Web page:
Please be patient: God is not finished with Jacob yet!

God can still use saints that have failed and help them make right choices again, even in their last years. Isaac and Rebekah are an example that it’s never too late to do right. True saints experience guilt and conviction that leads to repentance, forsaking sin, and prospering again. Now governed by the Spirit, Isaac comes to his senses and sends Jacob on a journey to continue in God’s will.

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God’s Strength and Sovereignty Remain as Our Faith Struggles.

Our study of the Regeneration section of Genesis continues with the second and third of the patriarchs, Isaac and Jacob. Isaac demonstrated his faith throughout his life by being a submissive perpetuator of the faith. He made mistakes, but he won more spiritual battles than he lost. Lest we read this account from the end of his life and assume he was a failure, remember that Isaac is included in the Great Hall of Faith (see Hebrews 11:20).

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God’s Enduring Faithfulness in Times of our Periodic Impatience.

Our culture has an obsession with greatness that often leaves us normal people asking, if I can’t be great, is my life really worth anything? Yet there is greatness in spiritual simplicity. The greatest thing we could do is to know Jesus Christ, walk with Him, and serve in His local church for the Gospel’s sake. Let God be great through your obedience.

Isaac was a simple man, mostly known for being the son of Abraham and the father of Jacob – yet God used him to perpetuate an eternal seed.

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A life lived for God will be a life abundantly blessed by God.

Genesis 25 records the end of Abraham’s life and shows two the contrasting lives of his sons, Ishmael and Isaac.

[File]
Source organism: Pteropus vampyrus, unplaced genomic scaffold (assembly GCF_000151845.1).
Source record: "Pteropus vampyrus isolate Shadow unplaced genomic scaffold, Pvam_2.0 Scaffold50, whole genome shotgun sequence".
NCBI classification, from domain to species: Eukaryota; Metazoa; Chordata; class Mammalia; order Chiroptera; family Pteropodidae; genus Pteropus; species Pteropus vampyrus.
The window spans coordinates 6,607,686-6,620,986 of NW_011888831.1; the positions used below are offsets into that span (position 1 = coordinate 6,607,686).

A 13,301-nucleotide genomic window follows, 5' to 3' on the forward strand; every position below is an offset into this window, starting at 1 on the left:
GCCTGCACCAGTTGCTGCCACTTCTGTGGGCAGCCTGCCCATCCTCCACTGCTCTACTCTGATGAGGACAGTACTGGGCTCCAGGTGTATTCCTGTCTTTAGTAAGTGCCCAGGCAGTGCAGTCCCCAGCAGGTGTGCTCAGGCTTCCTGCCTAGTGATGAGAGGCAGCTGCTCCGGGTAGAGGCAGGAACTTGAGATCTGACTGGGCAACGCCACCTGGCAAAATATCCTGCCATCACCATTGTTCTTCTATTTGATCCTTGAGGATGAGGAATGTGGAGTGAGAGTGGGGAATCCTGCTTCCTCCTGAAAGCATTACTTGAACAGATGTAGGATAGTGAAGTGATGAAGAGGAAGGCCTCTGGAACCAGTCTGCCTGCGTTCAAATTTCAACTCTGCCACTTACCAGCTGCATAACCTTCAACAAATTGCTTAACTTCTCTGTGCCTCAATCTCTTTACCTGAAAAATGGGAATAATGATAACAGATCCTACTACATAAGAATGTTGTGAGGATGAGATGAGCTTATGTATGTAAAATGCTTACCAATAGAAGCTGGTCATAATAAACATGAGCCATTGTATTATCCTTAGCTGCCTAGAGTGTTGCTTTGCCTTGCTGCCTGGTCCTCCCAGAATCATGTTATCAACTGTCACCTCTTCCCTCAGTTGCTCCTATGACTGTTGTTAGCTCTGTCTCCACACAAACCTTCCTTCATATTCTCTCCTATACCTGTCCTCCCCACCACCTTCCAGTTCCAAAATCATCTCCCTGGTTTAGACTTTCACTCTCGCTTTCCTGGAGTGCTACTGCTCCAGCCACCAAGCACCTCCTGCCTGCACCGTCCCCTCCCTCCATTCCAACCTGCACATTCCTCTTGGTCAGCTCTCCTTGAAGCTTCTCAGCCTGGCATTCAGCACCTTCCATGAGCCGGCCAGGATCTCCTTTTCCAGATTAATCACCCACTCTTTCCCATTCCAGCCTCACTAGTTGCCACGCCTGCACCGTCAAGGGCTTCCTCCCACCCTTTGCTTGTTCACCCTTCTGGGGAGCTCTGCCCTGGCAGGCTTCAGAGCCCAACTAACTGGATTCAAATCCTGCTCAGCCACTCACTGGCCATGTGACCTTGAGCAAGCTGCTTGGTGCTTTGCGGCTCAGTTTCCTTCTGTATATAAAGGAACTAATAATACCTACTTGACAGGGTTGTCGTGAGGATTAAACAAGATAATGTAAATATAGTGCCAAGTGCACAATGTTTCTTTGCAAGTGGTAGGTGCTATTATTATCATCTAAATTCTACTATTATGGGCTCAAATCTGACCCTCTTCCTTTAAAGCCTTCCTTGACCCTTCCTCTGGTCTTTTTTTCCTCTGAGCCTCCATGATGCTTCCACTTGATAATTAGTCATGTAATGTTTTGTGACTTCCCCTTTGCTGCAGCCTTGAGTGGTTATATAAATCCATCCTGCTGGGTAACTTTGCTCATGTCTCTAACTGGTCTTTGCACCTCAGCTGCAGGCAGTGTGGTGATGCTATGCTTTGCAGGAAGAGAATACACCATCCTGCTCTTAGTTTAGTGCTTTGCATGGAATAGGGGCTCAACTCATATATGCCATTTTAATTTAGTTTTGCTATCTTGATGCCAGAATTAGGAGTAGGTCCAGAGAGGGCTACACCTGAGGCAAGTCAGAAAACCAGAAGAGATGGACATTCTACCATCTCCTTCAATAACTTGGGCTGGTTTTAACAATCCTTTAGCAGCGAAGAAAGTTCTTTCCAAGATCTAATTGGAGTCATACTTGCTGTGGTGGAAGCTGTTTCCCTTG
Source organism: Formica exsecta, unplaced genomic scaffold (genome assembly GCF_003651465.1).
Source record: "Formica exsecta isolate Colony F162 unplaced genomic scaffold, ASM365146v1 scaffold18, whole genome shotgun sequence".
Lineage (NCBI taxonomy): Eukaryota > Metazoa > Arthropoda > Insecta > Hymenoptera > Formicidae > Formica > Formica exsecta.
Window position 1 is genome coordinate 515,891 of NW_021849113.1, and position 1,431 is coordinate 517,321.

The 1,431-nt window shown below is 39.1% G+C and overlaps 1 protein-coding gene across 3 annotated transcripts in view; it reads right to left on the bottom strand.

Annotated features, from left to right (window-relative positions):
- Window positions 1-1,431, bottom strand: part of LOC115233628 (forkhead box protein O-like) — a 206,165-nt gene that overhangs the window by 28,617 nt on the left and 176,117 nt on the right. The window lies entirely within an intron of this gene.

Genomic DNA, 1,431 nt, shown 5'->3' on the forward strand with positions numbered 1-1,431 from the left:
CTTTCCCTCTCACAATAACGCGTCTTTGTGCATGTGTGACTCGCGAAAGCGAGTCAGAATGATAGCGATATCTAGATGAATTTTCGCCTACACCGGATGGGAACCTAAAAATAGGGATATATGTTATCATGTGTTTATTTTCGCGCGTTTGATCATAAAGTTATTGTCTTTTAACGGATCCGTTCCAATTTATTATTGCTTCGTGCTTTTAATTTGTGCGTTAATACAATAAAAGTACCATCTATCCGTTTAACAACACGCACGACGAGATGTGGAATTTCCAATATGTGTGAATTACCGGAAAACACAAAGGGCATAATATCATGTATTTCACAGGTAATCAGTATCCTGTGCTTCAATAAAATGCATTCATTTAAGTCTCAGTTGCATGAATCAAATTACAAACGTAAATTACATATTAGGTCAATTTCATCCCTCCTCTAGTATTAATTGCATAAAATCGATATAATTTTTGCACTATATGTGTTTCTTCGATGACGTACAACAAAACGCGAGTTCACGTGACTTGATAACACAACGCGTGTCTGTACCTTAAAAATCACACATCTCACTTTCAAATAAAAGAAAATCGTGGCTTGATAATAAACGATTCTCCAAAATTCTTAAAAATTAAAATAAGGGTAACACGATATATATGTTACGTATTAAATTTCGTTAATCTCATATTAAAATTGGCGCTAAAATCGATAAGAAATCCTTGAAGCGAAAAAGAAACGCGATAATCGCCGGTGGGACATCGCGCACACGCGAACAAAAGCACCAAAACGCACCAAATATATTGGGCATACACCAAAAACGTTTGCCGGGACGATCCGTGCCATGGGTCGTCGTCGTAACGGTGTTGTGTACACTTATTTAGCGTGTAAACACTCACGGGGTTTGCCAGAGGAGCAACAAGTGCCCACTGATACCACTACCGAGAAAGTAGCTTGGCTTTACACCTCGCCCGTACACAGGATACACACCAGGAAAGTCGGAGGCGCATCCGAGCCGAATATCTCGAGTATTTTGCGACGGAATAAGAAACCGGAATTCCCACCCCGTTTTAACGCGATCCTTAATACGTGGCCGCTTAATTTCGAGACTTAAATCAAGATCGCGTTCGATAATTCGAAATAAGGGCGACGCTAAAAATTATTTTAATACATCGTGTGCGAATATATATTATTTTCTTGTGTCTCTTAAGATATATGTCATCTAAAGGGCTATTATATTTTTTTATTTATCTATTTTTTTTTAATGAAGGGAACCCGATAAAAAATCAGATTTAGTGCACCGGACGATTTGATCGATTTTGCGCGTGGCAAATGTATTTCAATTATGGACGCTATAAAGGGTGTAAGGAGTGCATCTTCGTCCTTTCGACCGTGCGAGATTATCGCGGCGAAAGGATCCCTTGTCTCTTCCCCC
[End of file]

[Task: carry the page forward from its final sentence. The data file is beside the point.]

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God’s grace is seen through our relationships and in our futures.

Though Genesis 24 is about the marriage of Isaac and Rebekah on the surface, that is not the primary focus of the chapter. There are many spiritual principles for us to learn from these 67 verses.

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The mourning of the faithful.

Genesis 23 shows Abraham going through the most extreme trial of an aged Christian’s life. He loses his wife Sarah, whom he had been married to for 100 years or more! How Abraham endures this agony is a great lesson to us.

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The enduring faith and compelling sacrifice of a father.

In God’s providence, the next chapter of Genesis fits perfectly with a Father’s Day theme. The Lord provides for every need of His people’s hearts when preaching through the whole Word of God.

The American evangelical culture can view God as an activity director on a cruise ship. We expect Him to be blessing us every moment, or He is not doing His job. This passage corrects that understanding. Faith is cultivated through trials.

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A genuine walk of faith rejoices in God’s will, clears obstacles to one’s walk, and evangelizes in one’s world.

There are no more happy people on earth than those who know and do the will of God! God’s will is found as we study His Word. We are responsible to what we know of the Scriptures.

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Supreme faith waits for God in crisis and the commonplace.

The narrative of Genesis 20 might look familiar, because we saw a similar story in Genesis 12. This is Abram’s second failure to trust God with his wife and his personal safety. Whenever God’s Word repeats itself, there is something for us to learn.

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Those who have sacrificed for our freedom know that refuge is a fragile thing.

Psalm 16 gives us a glimpse into the warrior King David’s heart and shows us where he took refuge. David didn’t trust in his army, his people, his power, or his wealth. He knew that God alone is the source of refuge and soul security.

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